New state-of-the-art robot to be used for operations

Consultant urologist Steve Garnett, Ann Wilson, secretary of the Friends, Peter Nash, chairman of the Friends, and consultant urologist Peter Rimington
Consultant urologist Steve Garnett, Ann Wilson, secretary of the Friends, Peter Nash, chairman of the Friends, and consultant urologist Peter Rimington

A state-of-the-art robot is being used by consultants to perform key hole surgery operations for patients.

The Da Vinci robot is controlled by the surgeon, and translates his or her hand movements into smaller, more precise movements of tiny instruments inside the body.

Guided by the surgeon, the robot provides a greater degree of accuracy and precision, and is much less tiring for the surgeon both physically and mentally.

The robot, which is based at the Conquest’s sister hospital, Eastbourne DGH, will initially be used for patients with prostate cancer requiring major surgery.

It has been provided by the Friends of Eastbourne Hospital at a cost of just £1 million on a lease-purchase agreement with CHG-Meridian.

The machinery would usually have cost in excess of £2 million, but the Friends struck a deal and now a major fundraising campaign to purchase the robot begins in earnest.

Steve Garnett, consultant urologist, said: “The urology department is very excited by this exceptional donation from the Friends.

“This brings cutting-edge surgical technology to the DGH and is a fantastic development for patients from Eastbourne and beyond.

“Starting with prostate cancer, the robot will enable more precise keyhole surgery with better outcomes for patients. It will allow shorter hospital stays, quicker recovery and better cancer outcomes.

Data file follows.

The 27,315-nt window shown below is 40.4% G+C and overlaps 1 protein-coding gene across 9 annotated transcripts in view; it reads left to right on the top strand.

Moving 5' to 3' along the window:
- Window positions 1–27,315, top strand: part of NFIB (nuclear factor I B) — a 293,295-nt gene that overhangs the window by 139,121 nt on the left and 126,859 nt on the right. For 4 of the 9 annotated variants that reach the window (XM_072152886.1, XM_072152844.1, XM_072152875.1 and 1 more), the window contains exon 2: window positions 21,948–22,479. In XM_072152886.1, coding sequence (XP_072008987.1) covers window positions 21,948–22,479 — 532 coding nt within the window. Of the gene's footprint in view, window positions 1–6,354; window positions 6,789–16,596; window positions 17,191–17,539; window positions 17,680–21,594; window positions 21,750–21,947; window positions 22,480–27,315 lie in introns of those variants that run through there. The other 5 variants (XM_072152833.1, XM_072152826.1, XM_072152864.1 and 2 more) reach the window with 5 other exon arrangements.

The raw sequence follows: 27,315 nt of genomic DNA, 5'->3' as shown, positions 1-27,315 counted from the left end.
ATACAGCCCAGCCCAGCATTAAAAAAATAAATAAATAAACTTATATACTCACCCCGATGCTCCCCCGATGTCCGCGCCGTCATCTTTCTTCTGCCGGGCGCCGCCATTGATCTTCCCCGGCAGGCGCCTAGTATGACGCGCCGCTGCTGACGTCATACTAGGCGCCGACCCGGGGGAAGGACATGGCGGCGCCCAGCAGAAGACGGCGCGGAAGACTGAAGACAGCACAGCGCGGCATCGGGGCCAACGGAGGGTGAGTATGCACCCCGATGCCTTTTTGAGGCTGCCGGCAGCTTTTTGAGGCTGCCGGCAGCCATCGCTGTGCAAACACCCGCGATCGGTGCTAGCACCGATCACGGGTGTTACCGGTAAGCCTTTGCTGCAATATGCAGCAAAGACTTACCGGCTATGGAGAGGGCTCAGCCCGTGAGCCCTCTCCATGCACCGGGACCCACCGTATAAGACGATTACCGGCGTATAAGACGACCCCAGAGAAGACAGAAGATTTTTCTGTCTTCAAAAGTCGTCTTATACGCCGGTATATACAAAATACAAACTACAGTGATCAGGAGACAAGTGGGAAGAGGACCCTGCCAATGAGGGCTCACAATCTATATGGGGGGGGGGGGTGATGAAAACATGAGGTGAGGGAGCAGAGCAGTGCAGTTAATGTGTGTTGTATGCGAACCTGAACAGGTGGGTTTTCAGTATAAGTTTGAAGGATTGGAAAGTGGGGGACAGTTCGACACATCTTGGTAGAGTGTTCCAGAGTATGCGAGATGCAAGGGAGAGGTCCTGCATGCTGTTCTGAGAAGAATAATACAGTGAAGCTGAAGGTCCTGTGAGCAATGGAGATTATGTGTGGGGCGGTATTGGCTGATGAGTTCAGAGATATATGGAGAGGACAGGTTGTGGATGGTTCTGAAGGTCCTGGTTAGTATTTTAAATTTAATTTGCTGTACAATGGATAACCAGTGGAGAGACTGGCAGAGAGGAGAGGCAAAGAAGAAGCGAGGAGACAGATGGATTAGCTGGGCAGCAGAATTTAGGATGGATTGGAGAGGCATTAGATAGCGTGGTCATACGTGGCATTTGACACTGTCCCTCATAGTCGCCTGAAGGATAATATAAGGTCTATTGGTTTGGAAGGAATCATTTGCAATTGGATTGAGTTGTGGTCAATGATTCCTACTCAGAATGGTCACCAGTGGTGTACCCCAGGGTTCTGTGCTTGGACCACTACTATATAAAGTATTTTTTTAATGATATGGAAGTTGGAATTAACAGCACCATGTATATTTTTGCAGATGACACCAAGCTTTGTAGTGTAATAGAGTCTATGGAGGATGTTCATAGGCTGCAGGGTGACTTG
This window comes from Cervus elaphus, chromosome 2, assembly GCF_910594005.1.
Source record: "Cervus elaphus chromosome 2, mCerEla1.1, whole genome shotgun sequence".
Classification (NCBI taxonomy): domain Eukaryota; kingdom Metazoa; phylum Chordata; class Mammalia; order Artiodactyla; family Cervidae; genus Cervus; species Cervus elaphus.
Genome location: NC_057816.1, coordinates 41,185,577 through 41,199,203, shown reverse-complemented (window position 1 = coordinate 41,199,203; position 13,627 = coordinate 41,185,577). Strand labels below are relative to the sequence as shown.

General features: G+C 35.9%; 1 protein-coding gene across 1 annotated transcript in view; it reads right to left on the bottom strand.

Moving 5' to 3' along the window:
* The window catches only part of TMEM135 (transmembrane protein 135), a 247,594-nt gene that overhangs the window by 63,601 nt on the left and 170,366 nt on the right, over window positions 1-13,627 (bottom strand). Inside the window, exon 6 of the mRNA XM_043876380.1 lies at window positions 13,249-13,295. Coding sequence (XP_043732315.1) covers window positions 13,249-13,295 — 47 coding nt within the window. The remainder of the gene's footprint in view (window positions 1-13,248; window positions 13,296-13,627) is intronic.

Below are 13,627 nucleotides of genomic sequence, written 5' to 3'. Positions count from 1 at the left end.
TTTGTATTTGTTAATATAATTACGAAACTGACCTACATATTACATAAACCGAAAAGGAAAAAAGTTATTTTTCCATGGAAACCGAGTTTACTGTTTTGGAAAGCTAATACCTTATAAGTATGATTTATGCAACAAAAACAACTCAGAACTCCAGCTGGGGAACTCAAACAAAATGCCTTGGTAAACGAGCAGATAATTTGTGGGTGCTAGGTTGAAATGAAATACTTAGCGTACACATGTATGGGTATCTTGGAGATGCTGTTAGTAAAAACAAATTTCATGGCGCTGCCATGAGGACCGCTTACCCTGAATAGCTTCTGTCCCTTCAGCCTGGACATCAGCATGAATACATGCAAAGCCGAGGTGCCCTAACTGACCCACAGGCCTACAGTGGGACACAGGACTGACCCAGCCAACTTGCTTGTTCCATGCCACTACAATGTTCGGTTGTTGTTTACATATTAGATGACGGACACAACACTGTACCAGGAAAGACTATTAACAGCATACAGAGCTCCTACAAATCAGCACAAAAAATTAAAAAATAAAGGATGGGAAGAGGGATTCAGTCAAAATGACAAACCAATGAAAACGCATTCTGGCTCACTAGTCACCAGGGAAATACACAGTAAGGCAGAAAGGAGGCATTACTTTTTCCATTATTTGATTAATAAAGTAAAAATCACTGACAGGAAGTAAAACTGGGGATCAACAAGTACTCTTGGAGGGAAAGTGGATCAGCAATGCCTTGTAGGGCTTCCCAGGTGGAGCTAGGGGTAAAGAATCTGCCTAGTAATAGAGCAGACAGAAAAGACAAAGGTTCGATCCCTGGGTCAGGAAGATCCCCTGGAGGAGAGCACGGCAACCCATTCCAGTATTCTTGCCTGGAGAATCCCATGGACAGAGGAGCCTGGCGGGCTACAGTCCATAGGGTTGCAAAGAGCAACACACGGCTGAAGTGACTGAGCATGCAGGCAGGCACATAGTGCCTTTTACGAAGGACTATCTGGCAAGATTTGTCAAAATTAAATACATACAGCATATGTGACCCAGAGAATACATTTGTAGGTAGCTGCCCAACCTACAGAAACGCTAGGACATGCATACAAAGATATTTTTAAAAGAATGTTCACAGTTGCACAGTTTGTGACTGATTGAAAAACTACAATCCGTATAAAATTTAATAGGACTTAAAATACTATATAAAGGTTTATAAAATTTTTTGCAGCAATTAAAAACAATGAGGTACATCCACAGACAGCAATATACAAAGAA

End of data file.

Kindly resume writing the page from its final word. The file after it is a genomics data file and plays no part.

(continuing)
“This is an amazingly generous donation by the Friends and a real vote of confidence in the future of the DGH.”

Darren Grayson, chief executive of East Sussex Healthcare NHS Trust, which runs both the Conquest Hospital and Eastbourne’s DGH, said: “On behalf of the trust I would like to thank the Friends of Eastbourne Hospital for their tremendous generosity which is fantastic news for local patients and the hospital.”

Friends chairman Peter Nash said: “This was too good an opportunity to miss.

“While this is probably the most daunting and challenging task undertaken by the charity the benefits will be widely felt.

“It is exceedingly good news for further patients who will benefit from minimally invasive surgery with less pain and quicker recovery times. This is a major step in creating a Centre of Excellence in Eastbourne for such procedures and demonstrates the future of Eastbourne DGH as an important hospital.

“The community has been very generous in supporting Friends’ projects in the past and I hope they will continue to so we can complete the purchase in the shortest time possible.”

The robot will be used to operate on patients from 1066 Country and across Sussex.